The baldness drug Propecia and the BPH drug Proscar may cause infertility and more sexual problems than previously thought, the FDA warns.
The main ingredient of both drugs is finasteride. Finasteride reduces male hormone activity. A dose of Proscar, used to reduce symptoms of enlarged prostate (benign prostatic hyperplasia or BPH), has five times more finasteride than a dose of Propecia, used to reduce male pattern hair loss.
Both drugs are known to cause erectile dysfunction in some men. The drugs' labels already carry this warning.
Now labels on both drugs will include new warnings:
- Propecia may cause loss of sexual desire, inability to ejaculate, and inability to reach orgasm. These sexual dysfunctions may continue for some time after men stop using the baldness drug.
- Proscar may cause loss of sexual desire. This may continue for some time after men stop using the drug.
- Both Propecia and Proscar may cause male infertility and/or poor semen quality. This side effect lessens or goes away after men stop taking the drugs.
Propecia, Proscar Sexual Side Effects Rare
There's no definitive proof that either Propecia or Proscar actually causes these problems. But the FDA has received enough reports of these side effects to cause concern.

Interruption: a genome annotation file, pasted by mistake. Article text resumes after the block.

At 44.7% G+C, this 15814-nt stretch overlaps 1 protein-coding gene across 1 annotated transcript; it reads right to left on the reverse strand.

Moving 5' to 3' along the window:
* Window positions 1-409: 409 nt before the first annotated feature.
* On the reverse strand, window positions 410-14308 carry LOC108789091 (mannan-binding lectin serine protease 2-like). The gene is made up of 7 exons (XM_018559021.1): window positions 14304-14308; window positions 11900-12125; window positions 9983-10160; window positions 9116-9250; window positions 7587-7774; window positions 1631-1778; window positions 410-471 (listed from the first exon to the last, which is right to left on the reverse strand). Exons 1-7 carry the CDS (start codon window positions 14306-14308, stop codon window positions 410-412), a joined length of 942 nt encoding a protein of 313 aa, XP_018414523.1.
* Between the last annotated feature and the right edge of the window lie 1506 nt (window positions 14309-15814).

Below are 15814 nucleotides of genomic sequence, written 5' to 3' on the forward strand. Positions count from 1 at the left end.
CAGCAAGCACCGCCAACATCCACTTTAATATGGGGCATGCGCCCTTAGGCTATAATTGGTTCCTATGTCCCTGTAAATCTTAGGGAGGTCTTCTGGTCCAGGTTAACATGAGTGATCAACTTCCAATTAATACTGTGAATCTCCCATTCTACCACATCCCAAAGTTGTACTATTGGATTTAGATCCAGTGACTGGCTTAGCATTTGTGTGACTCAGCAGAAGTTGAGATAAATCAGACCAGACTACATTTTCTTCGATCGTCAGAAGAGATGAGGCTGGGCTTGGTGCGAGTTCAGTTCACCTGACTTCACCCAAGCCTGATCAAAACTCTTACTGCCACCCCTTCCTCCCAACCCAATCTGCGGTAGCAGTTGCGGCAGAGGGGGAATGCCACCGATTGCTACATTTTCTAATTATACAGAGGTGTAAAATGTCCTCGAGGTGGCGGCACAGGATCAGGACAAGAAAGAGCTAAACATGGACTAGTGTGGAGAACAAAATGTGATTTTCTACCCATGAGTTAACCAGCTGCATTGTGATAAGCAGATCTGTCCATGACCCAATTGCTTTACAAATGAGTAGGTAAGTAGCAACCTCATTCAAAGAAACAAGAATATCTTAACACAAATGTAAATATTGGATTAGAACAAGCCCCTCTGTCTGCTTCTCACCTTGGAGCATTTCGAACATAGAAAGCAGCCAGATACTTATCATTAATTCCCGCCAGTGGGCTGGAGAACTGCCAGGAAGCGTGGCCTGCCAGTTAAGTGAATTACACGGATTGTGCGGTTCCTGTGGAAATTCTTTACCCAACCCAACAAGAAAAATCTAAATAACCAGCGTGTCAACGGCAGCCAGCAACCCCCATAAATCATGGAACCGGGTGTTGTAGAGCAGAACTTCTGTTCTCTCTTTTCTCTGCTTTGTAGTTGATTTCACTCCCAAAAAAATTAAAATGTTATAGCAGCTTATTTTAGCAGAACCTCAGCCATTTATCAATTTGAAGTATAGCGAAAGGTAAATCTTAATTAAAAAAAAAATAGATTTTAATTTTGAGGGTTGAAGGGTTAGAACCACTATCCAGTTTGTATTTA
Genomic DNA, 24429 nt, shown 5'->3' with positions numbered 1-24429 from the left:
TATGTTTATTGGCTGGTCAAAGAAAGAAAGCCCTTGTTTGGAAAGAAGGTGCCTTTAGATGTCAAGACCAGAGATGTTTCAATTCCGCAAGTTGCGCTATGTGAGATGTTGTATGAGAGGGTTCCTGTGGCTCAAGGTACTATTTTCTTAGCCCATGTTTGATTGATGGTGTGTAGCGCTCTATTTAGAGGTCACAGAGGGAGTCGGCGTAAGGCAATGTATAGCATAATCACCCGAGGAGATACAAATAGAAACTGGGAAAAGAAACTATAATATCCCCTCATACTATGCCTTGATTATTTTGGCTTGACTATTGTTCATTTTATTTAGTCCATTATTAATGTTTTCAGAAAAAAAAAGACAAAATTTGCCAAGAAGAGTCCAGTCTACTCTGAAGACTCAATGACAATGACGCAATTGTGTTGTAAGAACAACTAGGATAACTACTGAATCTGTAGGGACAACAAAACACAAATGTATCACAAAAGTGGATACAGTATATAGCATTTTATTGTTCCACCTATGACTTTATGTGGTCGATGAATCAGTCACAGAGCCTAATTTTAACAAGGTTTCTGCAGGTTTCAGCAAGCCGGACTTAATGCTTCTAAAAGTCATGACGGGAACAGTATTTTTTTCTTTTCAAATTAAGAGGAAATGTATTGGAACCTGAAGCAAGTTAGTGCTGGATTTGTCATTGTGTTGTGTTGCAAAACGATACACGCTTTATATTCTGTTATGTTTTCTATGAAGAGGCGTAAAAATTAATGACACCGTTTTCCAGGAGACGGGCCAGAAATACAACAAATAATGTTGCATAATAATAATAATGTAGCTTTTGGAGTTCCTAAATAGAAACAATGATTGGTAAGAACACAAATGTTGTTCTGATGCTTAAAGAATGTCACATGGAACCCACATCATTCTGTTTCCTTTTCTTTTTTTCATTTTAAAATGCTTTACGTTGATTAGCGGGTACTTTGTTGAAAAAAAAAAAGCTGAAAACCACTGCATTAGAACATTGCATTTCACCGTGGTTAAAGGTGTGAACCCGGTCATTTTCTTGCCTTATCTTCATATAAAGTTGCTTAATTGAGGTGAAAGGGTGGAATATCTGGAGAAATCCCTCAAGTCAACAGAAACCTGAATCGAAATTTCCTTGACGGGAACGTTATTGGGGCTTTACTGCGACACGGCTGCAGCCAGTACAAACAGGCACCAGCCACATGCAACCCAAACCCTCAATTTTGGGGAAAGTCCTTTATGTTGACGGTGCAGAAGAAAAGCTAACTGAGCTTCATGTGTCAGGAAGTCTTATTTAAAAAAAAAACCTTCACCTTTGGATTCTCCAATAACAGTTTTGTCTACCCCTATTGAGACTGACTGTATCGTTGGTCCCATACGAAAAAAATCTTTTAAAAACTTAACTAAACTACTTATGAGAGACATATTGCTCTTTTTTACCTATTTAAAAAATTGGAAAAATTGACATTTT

Even if the drugs do cause these sexual side effects, they've been reported in only a small number of men. For example, in Propecia clinical trials, 3.8% of men taking the drug and 2.1% of men getting an inactive placebo reported sexual problems.
Moreover, the warnings are based on relatively small numbers of reported problems.
- For Propecia, the FDA reviewed 421 reports of sexual dysfunction between 1998 and 2011. Of these, 59 cases reported sexual dysfunction that lasted for at least three months after patients stopped using the drug.
- For Proscar, the FDA reviewed 131 cases of erectile dysfunction and 68 cases of decreased libido between 1992 and 2010. Reported events of erectile dysfunction and decreased libido lasted for at least several weeks after men stopped taking the drug.
- The FDA identified 251 cases of poor semen quality linked to Propecia and 29 cases linked to Proscar use. Interestingly, only three of the Proscar-linked cases were in men with BPH.
Patients taking either Propecia or Proscar should talk with their doctors if they are worried about the new warnings. Men suffering sexual dysfunction or having fertility problems should consult their doctors and report the side effects to the FDA MedWatch program either online or at 800-332-1088.
Proscar and Propecia are both brand-name drugs from Merck. Generic versions of both drugs are available.